Piconavirus in clown fish
Over the last decade, a number of USA aquaculture facilities have experienced periodic mortality events of unknown aetiology in their clownfish (Amphiprion ocellaris). Clinical signs of affected individuals included lethargy, altered body coloration, reduced body condition, tachypnea, and abnormal positioning in the water column. Samples from outbreaks were processed for routine parasitological, bacteriological, and virological diagnostic testing, but no consistent parasitic or bacterial infections were observed. Histopathological evaluation revealed individual cell necrosis and mononuclear cell inflammation in the branchial cavity, pharynx, oesophagus and/or stomach of four examined clownfish, and large basophilic inclusions within the pharyngeal mucosal epithelium of one fish. Homogenates from pooled external and internal tissues from these outbreaks were inoculated onto striped snakehead (SSN-1) cells for virus isolation and cytopathic effects were observed, resulting in monolayer lysis in the initial inoculation and upon repassage. Transmission electron microscopy of infected SSN-1 cells revealed small round particles (mean diameter=20.0–21.7 nm) within the cytoplasm, consistent with the ultrastructure of a picornavirus. Full-genome sequencing of the purified virus revealed a novel picornavirus most closely related to the bluegill picornavirus and other members of the genus Limnipivirus. Additionally, pairwise protein alignments between the clownfish picornavirus (CFPV) and other known members of the genus Limnipivirus yielded results in accordance with the current International Committee on Taxonomy of Viruses criteria for members of the same genus. Thus, CFPV represents a proposed new limnipivirus species. Future experimental challenge studies are needed to determine the role of CFPV in disease.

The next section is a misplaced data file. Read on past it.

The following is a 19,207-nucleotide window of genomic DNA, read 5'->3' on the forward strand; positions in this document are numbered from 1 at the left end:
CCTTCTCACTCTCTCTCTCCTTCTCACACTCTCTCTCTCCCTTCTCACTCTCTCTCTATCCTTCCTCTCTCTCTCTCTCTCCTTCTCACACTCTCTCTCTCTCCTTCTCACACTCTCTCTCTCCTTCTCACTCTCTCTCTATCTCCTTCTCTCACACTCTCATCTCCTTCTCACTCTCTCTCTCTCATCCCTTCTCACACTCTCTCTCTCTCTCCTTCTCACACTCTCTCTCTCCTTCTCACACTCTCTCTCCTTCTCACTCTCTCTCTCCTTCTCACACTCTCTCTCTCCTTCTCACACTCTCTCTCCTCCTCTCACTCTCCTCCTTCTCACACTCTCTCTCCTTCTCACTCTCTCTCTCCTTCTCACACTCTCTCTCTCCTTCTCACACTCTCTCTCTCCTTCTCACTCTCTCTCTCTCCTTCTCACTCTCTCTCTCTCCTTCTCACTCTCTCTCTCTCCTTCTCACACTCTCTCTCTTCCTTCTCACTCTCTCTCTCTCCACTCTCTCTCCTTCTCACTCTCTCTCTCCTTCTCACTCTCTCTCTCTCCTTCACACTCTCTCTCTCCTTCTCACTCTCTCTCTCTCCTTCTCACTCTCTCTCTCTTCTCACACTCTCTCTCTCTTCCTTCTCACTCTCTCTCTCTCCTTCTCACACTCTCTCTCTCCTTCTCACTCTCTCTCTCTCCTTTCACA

International journal of pure and applied zoology.